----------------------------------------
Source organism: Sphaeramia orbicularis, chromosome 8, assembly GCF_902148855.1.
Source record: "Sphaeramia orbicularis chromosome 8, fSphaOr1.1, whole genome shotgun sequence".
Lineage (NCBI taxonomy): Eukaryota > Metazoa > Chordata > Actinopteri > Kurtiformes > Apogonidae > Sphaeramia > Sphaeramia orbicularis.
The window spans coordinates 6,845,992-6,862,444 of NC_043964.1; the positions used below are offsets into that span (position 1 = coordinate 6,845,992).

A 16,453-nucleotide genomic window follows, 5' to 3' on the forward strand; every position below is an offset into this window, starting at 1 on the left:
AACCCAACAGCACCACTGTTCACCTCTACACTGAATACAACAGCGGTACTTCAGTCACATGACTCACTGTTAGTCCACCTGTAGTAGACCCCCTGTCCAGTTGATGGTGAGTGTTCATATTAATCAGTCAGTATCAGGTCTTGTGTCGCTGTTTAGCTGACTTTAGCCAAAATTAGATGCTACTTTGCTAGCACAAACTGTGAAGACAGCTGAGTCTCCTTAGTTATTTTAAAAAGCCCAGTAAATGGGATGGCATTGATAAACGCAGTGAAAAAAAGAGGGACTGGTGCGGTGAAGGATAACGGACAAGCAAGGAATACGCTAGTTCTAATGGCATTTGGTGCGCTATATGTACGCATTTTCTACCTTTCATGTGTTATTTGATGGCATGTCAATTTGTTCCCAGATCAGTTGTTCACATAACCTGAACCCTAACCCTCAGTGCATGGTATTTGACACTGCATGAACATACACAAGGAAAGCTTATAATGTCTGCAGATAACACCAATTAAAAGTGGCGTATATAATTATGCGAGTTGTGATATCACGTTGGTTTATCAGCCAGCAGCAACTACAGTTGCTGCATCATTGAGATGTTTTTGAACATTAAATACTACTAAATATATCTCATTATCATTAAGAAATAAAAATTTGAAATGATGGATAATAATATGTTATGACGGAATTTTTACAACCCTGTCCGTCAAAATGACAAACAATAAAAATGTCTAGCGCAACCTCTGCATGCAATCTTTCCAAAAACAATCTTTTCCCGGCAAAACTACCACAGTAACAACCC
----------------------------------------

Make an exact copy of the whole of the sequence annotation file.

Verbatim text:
Source organism: Sphaeramia orbicularis, chromosome 8, assembly GCF_902148855.1.
Source record: "Sphaeramia orbicularis chromosome 8, fSphaOr1.1, whole genome shotgun sequence".
Lineage (NCBI taxonomy): Eukaryota > Metazoa > Chordata > Actinopteri > Kurtiformes > Apogonidae > Sphaeramia > Sphaeramia orbicularis.
The window spans coordinates 6,845,992-6,862,444 of NC_043964.1; the positions used below are offsets into that span (position 1 = coordinate 6,845,992).

A 16,453-nucleotide genomic window follows, 5' to 3' on the forward strand; every position below is an offset into this window, starting at 1 on the left:
AACCCAACAGCACCACTGTTCACCTCTACACTGAATACAACAGCGGTACTTCAGTCACATGACTCACTGTTAGTCCACCTGTAGTAGACCCCCTGTCCAGTTGATGGTGAGTGTTCATATTAATCAGTCAGTATCAGGTCTTGTGTCGCTGTTTAGCTGACTTTAGCCAAAATTAGATGCTACTTTGCTAGCACAAACTGTGAAGACAGCTGAGTCTCCTTAGTTATTTTAAAAAGCCCAGTAAATGGGATGGCATTGATAAACGCAGTGAAAAAAAGAGGGACTGGTGCGGTGAAGGATAACGGACAAGCAAGGAATACGCTAGTTCTAATGGCATTTGGTGCGCTATATGTACGCATTTTCTACCTTTCATGTGTTATTTGATGGCATGTCAATTTGTTCCCAGATCAGTTGTTCACATAACCTGAACCCTAACCCTCAGTGCATGGTATTTGACACTGCATGAACATACACAAGGAAAGCTTATAATGTCTGCAGATAACACCAATTAAAAGTGGCGTATATAATTATGCGAGTTGTGATATCACGTTGGTTTATCAGCCAGCAGCAACTACAGTTGCTGCATCATTGAGATGTTTTTGAACATTAAATACTACTAAATATATCTCATTATCATTAAGAAATAAAAATTTGAAATGATGGATAATAATATGTTATGACGGAATTTTTACAACCCTGTCCGTCAAAATGACAAACAATAAAAATGTCTAGCGCAACCTCTGCATGCAATCTTTCCAAAAACAATCTTTTCCCGGCAAAACTACCACAGTAACAACCC